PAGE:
Meanwhile, innovative programs are taking hold in Montana’s schools to equip children with the knowledge and desire to shape our food systems in the coming generations. As the stewards of our future, they will grow what we eat and influence the mechanisms by which it’s prioritized, processed, stored and distributed.
One such program is Harvest of the Month, which began three years ago as a pilot project and is now a fully formed statewide program with 143 participating K-12 schools, overseen by Montana State University’s farm-to-school coordinator, Aubree Roth, as a collaboration between several entities, including the Office of Public Instruction, MSU Extension, National Center for Appropriate Technology (NCAT), Montana Team Nutrition Program and FoodCorps Montana.
In Harvest of the Month, participating schools focus on promoting the month’s selected harvest — a Montana-grown veggie, starch, grain or animal — by serving it in school lunches, offering taste tests for students and conducting educational lessons and activities highlighting its “nutritional and agricultural aspects.” The two primary goals are to expose students to healthy, local foods and support Montana’s farmers and ranchers.
The program has been popular and effective enough to prompt a spin-off pilot program for preschools, health-care institutions, grocery stores, food pantries and other potential partners. Featured harvests have included beets, beef, carrots, apples, grains, and squash. In the future, there will be cherries, beans, dairy products and more.
“We would love to see how Harvest of the Month works in all food-service environments,” said Demetrius Fassas, Montana local foods program specialist for NCAT, a national organization headquartered in Butte.
Fassas says that forming a relationship between kids and their food, complete with an understanding of its origins and background story, gets students excited about their meals in a way they otherwise wouldn’t.
“We’ve seen that taking that approach drastically improves their likelihood of actually eating the fruits and vegetables that show up on the lunch line,” Fassas said. “It’s that connection to the food.”
“When you actually meet a kid who has no idea where food comes from,” he added, “it blows their mind to know that there’s more beyond the grocery store and that there are livings things that are part of what gives them energy.”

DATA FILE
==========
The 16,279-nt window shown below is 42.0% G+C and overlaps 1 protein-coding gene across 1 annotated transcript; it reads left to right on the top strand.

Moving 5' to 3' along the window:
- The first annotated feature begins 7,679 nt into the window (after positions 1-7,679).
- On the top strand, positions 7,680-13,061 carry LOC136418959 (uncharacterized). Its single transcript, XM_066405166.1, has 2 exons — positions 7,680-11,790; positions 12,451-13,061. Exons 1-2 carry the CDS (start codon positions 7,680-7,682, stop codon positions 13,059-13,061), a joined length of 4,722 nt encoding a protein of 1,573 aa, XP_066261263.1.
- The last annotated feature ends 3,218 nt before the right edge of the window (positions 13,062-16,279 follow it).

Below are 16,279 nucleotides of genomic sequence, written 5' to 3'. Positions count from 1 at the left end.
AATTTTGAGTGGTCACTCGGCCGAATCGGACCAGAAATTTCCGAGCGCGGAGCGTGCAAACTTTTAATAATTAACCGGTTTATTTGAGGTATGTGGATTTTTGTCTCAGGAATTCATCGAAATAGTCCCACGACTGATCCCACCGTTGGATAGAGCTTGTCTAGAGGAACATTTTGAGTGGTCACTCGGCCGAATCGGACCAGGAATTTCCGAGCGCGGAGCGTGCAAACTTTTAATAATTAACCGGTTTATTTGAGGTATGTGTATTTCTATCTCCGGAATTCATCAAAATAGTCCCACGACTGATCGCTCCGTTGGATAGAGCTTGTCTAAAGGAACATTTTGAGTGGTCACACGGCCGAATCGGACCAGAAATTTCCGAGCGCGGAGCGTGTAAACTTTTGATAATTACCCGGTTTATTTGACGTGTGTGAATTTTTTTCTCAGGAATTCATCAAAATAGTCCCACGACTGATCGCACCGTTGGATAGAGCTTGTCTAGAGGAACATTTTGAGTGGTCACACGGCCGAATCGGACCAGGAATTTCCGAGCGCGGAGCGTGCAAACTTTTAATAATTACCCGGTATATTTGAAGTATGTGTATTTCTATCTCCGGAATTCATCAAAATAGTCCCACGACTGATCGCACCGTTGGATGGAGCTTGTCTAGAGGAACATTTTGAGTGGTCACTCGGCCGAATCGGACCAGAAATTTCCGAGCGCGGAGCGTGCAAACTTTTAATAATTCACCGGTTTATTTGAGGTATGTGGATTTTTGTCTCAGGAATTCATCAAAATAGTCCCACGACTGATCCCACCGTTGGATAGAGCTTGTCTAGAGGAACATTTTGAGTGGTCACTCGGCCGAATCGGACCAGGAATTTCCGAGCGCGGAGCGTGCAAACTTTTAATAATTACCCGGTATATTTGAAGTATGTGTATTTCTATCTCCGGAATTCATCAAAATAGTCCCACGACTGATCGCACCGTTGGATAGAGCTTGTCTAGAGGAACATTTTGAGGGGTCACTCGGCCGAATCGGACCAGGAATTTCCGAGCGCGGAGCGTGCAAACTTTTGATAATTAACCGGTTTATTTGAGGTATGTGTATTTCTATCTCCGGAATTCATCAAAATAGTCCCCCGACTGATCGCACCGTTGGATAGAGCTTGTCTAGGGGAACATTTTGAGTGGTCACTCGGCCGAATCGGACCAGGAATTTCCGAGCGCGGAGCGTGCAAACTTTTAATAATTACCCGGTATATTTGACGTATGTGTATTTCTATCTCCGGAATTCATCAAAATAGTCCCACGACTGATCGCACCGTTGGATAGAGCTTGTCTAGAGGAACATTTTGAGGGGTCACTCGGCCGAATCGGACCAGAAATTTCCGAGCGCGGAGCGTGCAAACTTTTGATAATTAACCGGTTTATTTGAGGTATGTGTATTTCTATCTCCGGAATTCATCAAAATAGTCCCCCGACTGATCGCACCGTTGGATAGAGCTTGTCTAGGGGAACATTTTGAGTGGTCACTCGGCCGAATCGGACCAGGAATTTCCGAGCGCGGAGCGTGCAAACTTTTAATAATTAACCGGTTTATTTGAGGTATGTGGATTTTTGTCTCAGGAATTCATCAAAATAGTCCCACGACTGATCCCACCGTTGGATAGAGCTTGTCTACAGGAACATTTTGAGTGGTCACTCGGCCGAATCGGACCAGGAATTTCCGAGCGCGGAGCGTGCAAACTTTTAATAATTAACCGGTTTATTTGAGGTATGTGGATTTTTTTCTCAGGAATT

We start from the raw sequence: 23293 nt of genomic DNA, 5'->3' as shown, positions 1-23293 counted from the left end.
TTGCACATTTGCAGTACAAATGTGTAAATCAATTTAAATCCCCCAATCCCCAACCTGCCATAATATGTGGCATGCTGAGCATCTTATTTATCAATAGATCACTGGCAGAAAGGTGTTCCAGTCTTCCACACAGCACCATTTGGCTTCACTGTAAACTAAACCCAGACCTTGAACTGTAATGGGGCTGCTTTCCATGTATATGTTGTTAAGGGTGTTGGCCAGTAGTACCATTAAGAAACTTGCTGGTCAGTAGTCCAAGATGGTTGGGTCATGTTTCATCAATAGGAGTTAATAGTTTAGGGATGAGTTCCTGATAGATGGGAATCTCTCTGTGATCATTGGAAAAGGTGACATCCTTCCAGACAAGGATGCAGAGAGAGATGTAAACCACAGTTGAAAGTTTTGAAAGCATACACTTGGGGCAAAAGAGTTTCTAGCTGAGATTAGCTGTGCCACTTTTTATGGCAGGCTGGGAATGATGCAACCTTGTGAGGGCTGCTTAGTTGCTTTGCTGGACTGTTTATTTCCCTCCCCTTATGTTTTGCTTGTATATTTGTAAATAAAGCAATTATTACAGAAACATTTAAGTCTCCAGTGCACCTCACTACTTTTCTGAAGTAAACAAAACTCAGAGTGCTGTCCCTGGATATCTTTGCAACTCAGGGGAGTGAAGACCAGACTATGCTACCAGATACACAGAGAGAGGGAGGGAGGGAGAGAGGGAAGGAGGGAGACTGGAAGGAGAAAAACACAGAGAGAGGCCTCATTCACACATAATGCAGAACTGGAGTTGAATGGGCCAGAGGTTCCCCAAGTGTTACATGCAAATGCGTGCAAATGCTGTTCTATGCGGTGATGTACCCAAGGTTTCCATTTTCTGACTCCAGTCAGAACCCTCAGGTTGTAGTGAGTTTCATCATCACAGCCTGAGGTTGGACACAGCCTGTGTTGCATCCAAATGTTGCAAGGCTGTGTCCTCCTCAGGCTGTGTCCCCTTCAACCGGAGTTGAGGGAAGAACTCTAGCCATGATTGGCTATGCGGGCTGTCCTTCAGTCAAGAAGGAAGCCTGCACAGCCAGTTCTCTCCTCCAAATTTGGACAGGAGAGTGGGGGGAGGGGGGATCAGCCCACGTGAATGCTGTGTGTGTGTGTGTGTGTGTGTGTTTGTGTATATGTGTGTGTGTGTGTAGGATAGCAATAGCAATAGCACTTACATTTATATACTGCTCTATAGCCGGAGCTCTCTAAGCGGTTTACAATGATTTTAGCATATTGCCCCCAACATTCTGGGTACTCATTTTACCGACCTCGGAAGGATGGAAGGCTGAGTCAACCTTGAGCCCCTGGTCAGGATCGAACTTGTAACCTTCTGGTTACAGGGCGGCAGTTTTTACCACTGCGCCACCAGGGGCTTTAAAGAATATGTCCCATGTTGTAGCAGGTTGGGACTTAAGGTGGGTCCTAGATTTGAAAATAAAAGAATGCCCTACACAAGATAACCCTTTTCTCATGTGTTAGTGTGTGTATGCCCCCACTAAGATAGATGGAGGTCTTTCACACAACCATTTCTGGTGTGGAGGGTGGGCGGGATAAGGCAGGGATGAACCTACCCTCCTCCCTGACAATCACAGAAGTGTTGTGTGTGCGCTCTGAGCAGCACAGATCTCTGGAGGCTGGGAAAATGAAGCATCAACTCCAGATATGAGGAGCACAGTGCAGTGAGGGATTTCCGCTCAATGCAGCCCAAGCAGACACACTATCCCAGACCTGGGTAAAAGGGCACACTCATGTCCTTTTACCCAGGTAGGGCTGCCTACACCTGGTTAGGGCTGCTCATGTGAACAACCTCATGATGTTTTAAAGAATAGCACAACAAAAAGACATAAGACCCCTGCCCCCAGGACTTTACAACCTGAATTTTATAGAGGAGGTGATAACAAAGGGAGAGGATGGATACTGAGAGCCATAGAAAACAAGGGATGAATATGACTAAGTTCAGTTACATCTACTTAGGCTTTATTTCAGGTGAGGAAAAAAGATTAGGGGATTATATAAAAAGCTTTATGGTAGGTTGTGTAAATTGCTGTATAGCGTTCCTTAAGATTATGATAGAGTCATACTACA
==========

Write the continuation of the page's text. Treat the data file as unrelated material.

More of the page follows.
Fassas says schools that have their own gardens deepen those connections further, giving kids the opportunity to plant vegetables, grow and maintain them, and finally harvest and eat them.
“That connection is much deeper than I had with Pop Tarts when I was that age,” he said. “When you look at real food, whole food, you can tie that into the community, and the inherent, intrinsic value is increased for the kid eating it.”
Harvest of the Month is but one of many NCAT programs that have championed “small-scale, local, and sustainable solutions to reduce poverty, promote healthy communities, and protect natural resources,” with a particular focus on providing resources to support sustainable agriculture among Montana farmers.
The organization was established in 1976 after an energy conference was held in Washington D.C. on the heels of the 1973-74 oil embargo. During the conference, national energy leaders discussed the importance of developing inexpensive, non-energy-intensive technologies to help low-income communities through the energy crisis.
One of the energy leaders in attendance was Dr. Jerry Plunkett, director of a magnetohydrodynamics coal-conversion facility in Butte. Plunkett convinced Sen. Mike Mansfield, with whom he had a relationship, to support a bill to fund a “national center for appropriate technology.” Thanks to the men’s ties to Montana, Butte was chosen as the center’s location.
As Fassas has heard the story, Mansfield only agreed to support it, with funding provided by the U.S. Department of Agriculture, if Butte would forever remain the headquarters.
“So here lies this center for community agriculture and sustainable resources in the midst of Superfund,” Fassas said.
Today, NCAT is nationally recognized for “providing research-based technical assistance and information in the fields of sustainable agriculture, sustainable energy, and community development.” It has regional offices in Arkansas, California, New Hampshire and Texas, guided by leaders in their respective fields, including engineers, architects, economists, entomologists and a wide range of agriculture and livestock experts.
Fassas said the Harvest of the Month offshoot pilot program launched last year in three towns: Livingston, Missoula and Kalispell. The Flathead was a no-brainer.
“We wanted to find communities fired up about supporting farmers in their region, and the Flathead is a fertile ground for that,” he said. “By comparison to the rest of the state, the diversity of the foods grown there is amazing. For goodness sake, you can get Montana-grown peaches there.”